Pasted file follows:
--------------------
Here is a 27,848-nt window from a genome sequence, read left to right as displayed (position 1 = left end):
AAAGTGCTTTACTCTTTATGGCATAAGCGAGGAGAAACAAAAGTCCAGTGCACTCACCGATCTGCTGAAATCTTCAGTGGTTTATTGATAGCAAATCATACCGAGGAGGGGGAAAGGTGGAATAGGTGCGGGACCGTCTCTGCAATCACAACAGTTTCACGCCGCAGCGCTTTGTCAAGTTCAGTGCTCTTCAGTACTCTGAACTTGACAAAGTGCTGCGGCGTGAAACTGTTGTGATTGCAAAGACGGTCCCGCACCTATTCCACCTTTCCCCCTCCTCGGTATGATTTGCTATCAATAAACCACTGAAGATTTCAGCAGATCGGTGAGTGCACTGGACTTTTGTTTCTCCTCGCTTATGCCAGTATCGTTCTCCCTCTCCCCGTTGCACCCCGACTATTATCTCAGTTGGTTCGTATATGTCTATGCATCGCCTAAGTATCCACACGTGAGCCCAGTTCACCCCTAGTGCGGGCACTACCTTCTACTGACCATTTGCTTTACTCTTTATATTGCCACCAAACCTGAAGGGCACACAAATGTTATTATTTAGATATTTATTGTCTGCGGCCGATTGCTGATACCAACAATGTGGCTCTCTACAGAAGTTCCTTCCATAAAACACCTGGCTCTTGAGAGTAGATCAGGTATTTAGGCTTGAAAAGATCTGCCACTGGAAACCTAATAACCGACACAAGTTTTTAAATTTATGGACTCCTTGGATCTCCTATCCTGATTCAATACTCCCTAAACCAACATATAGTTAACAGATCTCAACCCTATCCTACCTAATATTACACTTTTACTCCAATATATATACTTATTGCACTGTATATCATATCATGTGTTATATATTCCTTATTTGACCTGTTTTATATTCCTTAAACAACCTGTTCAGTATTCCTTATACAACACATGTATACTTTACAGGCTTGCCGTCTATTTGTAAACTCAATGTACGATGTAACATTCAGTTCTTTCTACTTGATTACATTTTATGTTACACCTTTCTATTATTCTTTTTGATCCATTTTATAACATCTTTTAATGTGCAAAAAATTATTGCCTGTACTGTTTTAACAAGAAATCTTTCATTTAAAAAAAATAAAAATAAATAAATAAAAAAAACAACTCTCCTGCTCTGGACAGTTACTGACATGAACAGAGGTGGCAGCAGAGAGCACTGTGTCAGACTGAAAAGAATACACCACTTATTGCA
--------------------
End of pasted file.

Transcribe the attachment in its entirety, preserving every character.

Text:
Here is a 27,848-nt window from a genome sequence, read left to right as displayed (position 1 = left end):
AAAGTGCTTTACTCTTTATGGCATAAGCGAGGAGAAACAAAAGTCCAGTGCACTCACCGATCTGCTGAAATCTTCAGTGGTTTATTGATAGCAAATCATACCGAGGAGGGGGAAAGGTGGAATAGGTGCGGGACCGTCTCTGCAATCACAACAGTTTCACGCCGCAGCGCTTTGTCAAGTTCAGTGCTCTTCAGTACTCTGAACTTGACAAAGTGCTGCGGCGTGAAACTGTTGTGATTGCAAAGACGGTCCCGCACCTATTCCACCTTTCCCCCTCCTCGGTATGATTTGCTATCAATAAACCACTGAAGATTTCAGCAGATCGGTGAGTGCACTGGACTTTTGTTTCTCCTCGCTTATGCCAGTATCGTTCTCCCTCTCCCCGTTGCACCCCGACTATTATCTCAGTTGGTTCGTATATGTCTATGCATCGCCTAAGTATCCACACGTGAGCCCAGTTCACCCCTAGTGCGGGCACTACCTTCTACTGACCATTTGCTTTACTCTTTATATTGCCACCAAACCTGAAGGGCACACAAATGTTATTATTTAGATATTTATTGTCTGCGGCCGATTGCTGATACCAACAATGTGGCTCTCTACAGAAGTTCCTTCCATAAAACACCTGGCTCTTGAGAGTAGATCAGGTATTTAGGCTTGAAAAGATCTGCCACTGGAAACCTAATAACCGACACAAGTTTTTAAATTTATGGACTCCTTGGATCTCCTATCCTGATTCAATACTCCCTAAACCAACATATAGTTAACAGATCTCAACCCTATCCTACCTAATATTACACTTTTACTCCAATATATATACTTATTGCACTGTATATCATATCATGTGTTATATATTCCTTATTTGACCTGTTTTATATTCCTTAAACAACCTGTTCAGTATTCCTTATACAACACATGTATACTTTACAGGCTTGCCGTCTATTTGTAAACTCAATGTACGATGTAACATTCAGTTCTTTCTACTTGATTACATTTTATGTTACACCTTTCTATTATTCTTTTTGATCCATTTTATAACATCTTTTAATGTGCAAAAAATTATTGCCTGTACTGTTTTAACAAGAAATCTTTCATTTAAAAAAAATAAAAATAAATAAATAAAAAAAACAACTCTCCTGCTCTGGACAGTTACTGACATGAACAGAGGTGGCAGCAGAGAGCACTGTGTCAGACTGAAAAGAATACACCACTTATTGCA